As for Dakar, the Pajero (across various generations) has won it a whooping 12 times(!) between 1985 and today.
5. 1974-76 Chevy Chevelle Laguna S-3
For the longest time, 1970s GM Colonnade coupes were the Rodney Dangerfield of classic cars. And perhaps nowhere was that indignity more acute than with the Chevelle Laguna S-3. The S-3 was Chevy’s NASCAR homologation special, and was successfully campaigned by drivers like Cale Yarborough.
The street cars could be had with an optional 235 horsepower 454 big block and a manual four-speed. Even better, later facelifted models feature a slick aero-optimized front grille that was totally unique from standard models—you gotta respect that.
4. 1969-70 Ford Mustang Boss 302
While the Boss 429 certainly could’ve taken its place, we’re particularly fond of the styling of the Boss 302, thanks to former Corvette designer Larry Shinoda. Just like the AAR ‘Cuda, the Boss 302 was a result of the SCCA’s homologation rules for the Trans Am series. Cars sold to the public got a special “Boss 302” V8 specifically built for Trans Am racing, good for 290 horsepower and a requisite manual transmission.
…But c’mon, a slick stripe kit, along with an optional rear wing, shaker hood, and louvered back window bring the real magic here.
3. 1968 Dodge Charger 500
Spoiler alert, we are not including the Daytona/Superbird twins in this list—so just make peace with that.
Instead, we wanted to talk about their predecessor, the slippery Charger 500. The 500 got the Mopar aero party started with a flush grille and headlights, along with the signature flush-mount rear backglass that replaced the Charger’s original flying buttress C-pillars. Look closer and you’ll see large chrome A-pillar covers flanking the windshield too.
With less than 400 said to be produced for public consumption, the Charger 500 is more rare than both the Superbird and Charger Daytona.
2. 1992-96 Ford Escort RS Cosworth
For American gearheads, the Ford Escort is usually dismissed as an ordinary econobox. But over in Europe, it’s often better remembered in the form of the Cosworth-tuned WRC Group A race cars that barnstormed rally stages during the 1990s. With a turbocharged 2.0L four making well north of 200 horsepower—sending power to all four wheels, no less—these cars could gallop close to 150 mph. As a result, the car was very successful on road courses and rally stages, picking up several WRC victories along the way.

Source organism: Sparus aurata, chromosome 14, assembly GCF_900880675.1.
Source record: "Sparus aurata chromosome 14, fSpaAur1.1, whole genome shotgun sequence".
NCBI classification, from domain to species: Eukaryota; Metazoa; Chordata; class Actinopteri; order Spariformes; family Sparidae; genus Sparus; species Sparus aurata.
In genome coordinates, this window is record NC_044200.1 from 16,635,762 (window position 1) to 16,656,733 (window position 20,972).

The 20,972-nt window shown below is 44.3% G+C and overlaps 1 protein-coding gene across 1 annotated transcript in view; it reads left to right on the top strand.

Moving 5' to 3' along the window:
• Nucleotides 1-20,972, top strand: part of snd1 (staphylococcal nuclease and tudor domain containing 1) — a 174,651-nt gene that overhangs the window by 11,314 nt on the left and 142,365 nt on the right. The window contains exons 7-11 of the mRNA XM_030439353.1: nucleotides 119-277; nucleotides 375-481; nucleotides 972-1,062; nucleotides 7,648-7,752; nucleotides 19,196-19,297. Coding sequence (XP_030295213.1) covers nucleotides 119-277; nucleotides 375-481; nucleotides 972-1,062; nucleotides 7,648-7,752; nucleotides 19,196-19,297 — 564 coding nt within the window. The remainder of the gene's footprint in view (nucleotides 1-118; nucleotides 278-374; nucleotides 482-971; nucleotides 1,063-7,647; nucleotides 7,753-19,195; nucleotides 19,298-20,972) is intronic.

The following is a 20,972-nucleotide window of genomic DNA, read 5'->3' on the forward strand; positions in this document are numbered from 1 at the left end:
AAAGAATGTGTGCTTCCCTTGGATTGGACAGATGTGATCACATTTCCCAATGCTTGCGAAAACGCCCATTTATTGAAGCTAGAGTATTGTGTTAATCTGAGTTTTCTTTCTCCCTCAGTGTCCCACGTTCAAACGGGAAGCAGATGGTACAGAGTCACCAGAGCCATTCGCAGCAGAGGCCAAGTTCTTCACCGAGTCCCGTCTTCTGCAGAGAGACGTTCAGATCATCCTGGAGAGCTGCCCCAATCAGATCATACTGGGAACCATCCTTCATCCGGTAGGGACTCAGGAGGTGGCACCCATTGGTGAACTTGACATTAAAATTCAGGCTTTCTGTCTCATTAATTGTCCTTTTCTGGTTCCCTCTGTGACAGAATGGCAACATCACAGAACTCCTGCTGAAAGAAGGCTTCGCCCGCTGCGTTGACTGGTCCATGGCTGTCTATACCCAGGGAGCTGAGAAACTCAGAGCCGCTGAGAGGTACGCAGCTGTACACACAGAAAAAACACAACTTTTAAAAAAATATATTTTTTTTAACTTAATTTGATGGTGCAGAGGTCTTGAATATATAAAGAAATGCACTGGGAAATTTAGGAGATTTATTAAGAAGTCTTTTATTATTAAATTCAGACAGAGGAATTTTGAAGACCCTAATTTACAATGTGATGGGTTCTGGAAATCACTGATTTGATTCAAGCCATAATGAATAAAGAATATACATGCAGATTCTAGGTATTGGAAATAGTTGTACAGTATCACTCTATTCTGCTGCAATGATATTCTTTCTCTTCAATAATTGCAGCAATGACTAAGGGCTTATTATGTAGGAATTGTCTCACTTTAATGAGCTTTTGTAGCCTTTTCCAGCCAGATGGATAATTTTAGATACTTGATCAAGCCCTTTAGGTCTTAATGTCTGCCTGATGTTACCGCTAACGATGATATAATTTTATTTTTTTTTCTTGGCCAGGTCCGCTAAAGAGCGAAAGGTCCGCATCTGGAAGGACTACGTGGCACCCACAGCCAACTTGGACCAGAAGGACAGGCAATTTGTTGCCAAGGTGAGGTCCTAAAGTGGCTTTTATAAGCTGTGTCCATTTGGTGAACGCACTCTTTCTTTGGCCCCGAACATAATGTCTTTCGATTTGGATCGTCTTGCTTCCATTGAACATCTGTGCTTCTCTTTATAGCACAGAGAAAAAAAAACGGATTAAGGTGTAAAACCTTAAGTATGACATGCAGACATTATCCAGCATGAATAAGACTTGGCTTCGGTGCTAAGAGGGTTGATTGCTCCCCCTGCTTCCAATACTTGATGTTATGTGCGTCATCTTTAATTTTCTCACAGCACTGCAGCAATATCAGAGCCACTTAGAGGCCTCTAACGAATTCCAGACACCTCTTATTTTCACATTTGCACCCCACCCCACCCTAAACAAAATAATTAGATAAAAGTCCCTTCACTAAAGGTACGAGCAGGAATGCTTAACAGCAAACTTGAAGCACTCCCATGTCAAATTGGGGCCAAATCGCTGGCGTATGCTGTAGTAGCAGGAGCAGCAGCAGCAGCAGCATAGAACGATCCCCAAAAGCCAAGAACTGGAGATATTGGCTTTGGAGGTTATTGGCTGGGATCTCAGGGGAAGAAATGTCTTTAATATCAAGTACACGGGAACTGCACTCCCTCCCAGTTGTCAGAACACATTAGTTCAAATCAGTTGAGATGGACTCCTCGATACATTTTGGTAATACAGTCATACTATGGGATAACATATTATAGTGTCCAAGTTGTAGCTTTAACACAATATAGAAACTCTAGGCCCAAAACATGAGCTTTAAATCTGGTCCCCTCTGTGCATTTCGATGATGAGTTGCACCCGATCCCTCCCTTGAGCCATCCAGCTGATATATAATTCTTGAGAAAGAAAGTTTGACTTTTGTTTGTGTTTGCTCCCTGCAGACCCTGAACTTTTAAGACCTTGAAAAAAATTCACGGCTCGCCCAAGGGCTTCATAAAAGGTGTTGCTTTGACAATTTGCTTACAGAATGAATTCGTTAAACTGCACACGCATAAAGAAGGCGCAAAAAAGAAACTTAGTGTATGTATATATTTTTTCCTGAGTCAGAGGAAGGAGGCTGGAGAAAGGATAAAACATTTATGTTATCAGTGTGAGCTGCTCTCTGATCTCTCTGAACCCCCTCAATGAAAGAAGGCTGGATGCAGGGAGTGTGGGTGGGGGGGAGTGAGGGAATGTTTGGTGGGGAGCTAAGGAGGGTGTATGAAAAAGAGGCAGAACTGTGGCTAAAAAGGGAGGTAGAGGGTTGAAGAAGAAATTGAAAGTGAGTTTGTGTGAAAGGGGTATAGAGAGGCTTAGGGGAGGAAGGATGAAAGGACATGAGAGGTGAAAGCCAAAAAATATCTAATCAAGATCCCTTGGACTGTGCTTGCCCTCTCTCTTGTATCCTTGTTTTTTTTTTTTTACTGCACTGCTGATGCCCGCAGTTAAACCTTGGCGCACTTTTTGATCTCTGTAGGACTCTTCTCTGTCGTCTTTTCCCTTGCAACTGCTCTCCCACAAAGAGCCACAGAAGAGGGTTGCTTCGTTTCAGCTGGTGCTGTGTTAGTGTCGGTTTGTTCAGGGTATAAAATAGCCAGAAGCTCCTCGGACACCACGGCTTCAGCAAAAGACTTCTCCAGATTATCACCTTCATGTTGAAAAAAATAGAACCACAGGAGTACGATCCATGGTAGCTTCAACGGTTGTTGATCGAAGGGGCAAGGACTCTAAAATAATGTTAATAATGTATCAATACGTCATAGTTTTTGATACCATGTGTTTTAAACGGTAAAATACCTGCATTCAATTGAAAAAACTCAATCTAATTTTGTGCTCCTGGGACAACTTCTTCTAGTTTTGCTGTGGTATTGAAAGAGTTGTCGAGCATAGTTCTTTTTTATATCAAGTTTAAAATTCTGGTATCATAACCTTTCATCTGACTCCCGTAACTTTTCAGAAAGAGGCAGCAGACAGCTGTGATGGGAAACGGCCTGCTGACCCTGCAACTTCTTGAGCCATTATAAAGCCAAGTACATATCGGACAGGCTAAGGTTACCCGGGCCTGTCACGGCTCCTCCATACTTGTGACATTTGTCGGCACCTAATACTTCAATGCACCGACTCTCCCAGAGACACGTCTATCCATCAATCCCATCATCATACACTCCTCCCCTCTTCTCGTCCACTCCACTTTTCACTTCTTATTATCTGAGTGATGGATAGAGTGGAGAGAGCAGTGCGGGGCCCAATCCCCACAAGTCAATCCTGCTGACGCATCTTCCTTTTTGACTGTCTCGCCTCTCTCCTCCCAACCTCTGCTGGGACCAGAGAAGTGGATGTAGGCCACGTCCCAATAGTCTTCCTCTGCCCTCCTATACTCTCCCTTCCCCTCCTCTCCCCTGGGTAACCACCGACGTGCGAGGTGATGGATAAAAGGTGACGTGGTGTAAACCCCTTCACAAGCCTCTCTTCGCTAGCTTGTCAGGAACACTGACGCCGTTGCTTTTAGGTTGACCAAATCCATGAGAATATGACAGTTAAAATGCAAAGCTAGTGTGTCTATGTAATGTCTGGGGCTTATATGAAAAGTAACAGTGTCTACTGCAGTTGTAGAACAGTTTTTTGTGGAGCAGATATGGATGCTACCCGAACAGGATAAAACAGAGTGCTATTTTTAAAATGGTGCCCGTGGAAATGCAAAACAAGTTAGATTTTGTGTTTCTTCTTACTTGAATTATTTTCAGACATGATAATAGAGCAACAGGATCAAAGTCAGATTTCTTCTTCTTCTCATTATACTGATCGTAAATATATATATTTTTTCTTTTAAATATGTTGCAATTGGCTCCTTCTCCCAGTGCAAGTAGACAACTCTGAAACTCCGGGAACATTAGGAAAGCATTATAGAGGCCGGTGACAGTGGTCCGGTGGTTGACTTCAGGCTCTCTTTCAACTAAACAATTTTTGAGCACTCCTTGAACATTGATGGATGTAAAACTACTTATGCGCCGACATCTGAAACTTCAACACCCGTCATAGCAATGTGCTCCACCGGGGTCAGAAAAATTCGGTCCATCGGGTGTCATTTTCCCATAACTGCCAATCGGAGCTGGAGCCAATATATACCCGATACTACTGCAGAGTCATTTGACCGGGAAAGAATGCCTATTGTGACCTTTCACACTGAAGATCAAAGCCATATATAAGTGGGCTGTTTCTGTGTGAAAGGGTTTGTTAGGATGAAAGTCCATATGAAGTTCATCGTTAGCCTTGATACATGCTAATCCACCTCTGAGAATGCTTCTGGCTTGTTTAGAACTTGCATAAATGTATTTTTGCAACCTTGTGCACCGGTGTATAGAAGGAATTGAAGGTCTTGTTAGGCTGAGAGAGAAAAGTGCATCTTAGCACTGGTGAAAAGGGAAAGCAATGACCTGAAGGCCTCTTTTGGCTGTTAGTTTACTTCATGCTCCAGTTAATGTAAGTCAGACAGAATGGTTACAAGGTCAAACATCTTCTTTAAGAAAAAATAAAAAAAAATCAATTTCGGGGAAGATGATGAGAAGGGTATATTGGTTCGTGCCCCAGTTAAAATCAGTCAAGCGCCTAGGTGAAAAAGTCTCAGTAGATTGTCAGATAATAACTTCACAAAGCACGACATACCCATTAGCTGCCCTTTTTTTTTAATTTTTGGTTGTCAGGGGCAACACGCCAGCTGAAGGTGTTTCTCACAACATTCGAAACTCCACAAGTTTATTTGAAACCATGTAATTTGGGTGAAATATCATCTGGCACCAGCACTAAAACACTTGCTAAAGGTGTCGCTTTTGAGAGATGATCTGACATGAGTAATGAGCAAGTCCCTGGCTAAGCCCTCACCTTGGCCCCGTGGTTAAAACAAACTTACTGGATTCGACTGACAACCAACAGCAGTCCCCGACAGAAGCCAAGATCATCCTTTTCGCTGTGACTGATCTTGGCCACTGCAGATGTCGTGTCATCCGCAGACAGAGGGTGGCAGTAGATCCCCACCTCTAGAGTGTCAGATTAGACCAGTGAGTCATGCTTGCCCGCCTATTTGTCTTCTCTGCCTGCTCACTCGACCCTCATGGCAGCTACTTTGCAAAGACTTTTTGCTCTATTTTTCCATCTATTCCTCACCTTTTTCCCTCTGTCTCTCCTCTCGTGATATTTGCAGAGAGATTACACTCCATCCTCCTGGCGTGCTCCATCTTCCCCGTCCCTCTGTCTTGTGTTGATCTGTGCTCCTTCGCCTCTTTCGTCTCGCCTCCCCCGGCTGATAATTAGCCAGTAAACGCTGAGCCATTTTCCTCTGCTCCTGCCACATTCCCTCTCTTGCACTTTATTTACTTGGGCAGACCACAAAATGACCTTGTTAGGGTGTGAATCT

With just a little over 7,000 Ford Escort RS Cosworth road-going cars produced almost entirely for the European market, they’re an incredibly rare sight in the United States.
1. 1969 Chevy Camaro COPO ZL-1
Ask any Camaro fan what’s the baddest, most awesomest, super-duperest F-body ever made and, without a doubt, they’ll say the ZL-1. While the car itself wasn’t born to be a homologation model, it’s no accident that 69 of these ZL-1-equipped Camaros left the Chevy factory—securing enough production units to meet the NHRA Super Stock homologation threshold.
In other words, the number one slot on our list is reserved not so much for a car, but rather an engine.
The ZL-1 powerplant was derived from the rip-snortin’ L-88 427 developed by Zora Arkus-Duntov, but went one massive step further. Instead of iron, the ZL-1’s block was cast in aluminum to shed precious weight.
Both the L-88 and ZL-1 were purpose-built for racing, but thanks to homologation, a precious few were allowed to take this monster motor (and its conservatively-rated 435 horsepower) out on public roads. You can learn more about the 1969 Chevy Camaro ZL-1 in this article.
So, what do you think of our list? While admittedly we went old-school and mostly domestic here, but did the Ford RS200 get snubbed? How about the drool-worthy Nissan R390, Lancia Stratos, or the TVR Cerbera Speed 12? Heck, even the Toyota Celica GT-4 deserves consideration.
Give us an earful in the comments section below.